- A slight elevation of temperature immediately following surgery is not uncommon. If the elevated temperature persists longer than 48 hrs, notify the office. Tylenol or ibuprofen should be taken to reduce the fever.
- You should be careful going from the lying down position to standing as you may feel light headed/dizzy. Before standing up, you should sit up for 30 secs to one minute.
- Occasionally, patients may feel hard or sharp projections in the mouth with their tongue. They are usually not tooth or remnants of teeth; they are the usually the bony walls that supported the extracted tooth. These projections usually smooth out spontaneously as healing occurs. If they cause severe discomfort or ulceration they can be surgically removed by the doctor.
- If the corners of your mouth are stretched, they may dry out and crack. Your lips should be kept moist with an ointment such as Vaseline.
- Sore throats and pain when swallowing are not uncommon as the muscles may become swollen. The normal act of swallowing can then become painful. This will usually subside in two to three days.
- Stiffness (trismus) of the jaw muscles may cause difficulty in opening your mouth for a few days following surgery. This is a normal post-operative event that will resolve with time. You should perform jaw stretching exercises as well as apply heat to the face to help improve symptoms of stiffness in the jaw muscles.
- Sutures are sometimes placed in the area of surgery to minimize post-operative bleeding and to help healing. Sometimes they become dislodged. This is no cause for alarm. Just remove the suture from your mouth and discard it. The sutures will normally dissolve 7- 10 days after surgery unless otherwise specified by the doctor.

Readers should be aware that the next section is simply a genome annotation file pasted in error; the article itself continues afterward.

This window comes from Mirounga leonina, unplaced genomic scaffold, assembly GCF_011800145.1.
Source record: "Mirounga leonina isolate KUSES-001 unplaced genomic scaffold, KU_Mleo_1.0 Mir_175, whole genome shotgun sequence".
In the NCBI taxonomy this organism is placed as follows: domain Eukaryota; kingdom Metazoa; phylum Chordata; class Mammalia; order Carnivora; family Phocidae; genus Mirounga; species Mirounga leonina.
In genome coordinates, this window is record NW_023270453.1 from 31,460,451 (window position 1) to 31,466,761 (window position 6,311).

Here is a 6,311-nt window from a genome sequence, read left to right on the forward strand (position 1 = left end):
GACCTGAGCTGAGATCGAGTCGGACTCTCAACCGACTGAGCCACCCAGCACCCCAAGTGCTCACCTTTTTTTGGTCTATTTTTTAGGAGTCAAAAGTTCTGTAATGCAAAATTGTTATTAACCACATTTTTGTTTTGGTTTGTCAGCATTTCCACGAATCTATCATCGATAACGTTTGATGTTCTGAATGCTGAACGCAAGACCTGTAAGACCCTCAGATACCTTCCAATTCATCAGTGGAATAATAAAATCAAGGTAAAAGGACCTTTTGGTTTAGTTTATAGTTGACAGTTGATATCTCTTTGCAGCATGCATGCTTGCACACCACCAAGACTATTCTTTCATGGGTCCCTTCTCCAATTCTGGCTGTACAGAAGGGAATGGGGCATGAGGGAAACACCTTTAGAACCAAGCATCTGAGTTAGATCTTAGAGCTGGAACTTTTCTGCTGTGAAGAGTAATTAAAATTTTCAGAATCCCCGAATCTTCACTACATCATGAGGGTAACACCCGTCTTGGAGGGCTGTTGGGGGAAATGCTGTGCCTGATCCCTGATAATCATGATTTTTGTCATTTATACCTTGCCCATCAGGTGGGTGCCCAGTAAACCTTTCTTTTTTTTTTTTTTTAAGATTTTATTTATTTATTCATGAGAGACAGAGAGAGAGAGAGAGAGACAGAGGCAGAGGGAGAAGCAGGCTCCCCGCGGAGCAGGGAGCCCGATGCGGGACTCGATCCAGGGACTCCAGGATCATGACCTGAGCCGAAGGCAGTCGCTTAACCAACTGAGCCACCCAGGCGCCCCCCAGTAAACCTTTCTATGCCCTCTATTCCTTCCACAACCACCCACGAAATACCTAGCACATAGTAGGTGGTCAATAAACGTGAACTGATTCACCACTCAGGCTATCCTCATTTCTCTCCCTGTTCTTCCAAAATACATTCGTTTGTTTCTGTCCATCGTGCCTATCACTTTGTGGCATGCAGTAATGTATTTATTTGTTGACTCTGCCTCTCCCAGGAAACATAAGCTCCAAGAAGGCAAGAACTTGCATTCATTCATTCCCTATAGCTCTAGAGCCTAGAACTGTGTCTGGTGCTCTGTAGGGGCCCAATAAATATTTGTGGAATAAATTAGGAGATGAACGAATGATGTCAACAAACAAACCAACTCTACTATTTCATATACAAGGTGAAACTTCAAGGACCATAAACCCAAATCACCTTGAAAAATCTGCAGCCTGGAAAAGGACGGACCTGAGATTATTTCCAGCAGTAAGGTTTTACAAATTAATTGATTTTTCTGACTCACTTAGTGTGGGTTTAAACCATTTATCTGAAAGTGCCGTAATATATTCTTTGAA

- The pain and swelling should subside more and more each day following surgery. If your post-operative pain or swelling worsens or unusual symptoms occur, call the office for instructions.
- There will be a cavity or hole where the tooth was removed. The cavity will gradually fill in with new tissue over the next month. In the meantime, the area should be kept clean especially after meals with salt-water rinses or medicated mouth rinse which is sometimes prescribed.
- If you are given sinus precaution instructions please adhere strictly to them.
- Your case is individual. No two mouths are alike. Do not accept well-intended advice from friends. Discuss your problem with the persons best able to effectively help you: your oral surgeon and staff.
- Brushing your teeth is okay beginning the day after surgery just be gentle at the surgical sites.
- A dry socket is when the blood clot gets dislodged prematurely from the extraction socket. A dry socket manifests as symptoms of severe, exacerbating pain at the surgical site and even pain radiating to the ear may occur usually starting three days following surgery. Call the office if this occurs.
- If you are involved in regular exercise, be aware that your normal nourishment intake is reduced. Exercise may weaken you or in some cases induce bleeding at the surgical sites. If you feel light headed, stop exercising.
In any case, you should avoid strenuous activities for two (2) days following surgery.
Smoking not only disturbs and delays the normal wound healing but it also increases risk of excessive post surgical bleeding as well as infection hence should be avoided for 3-4 days after surgery.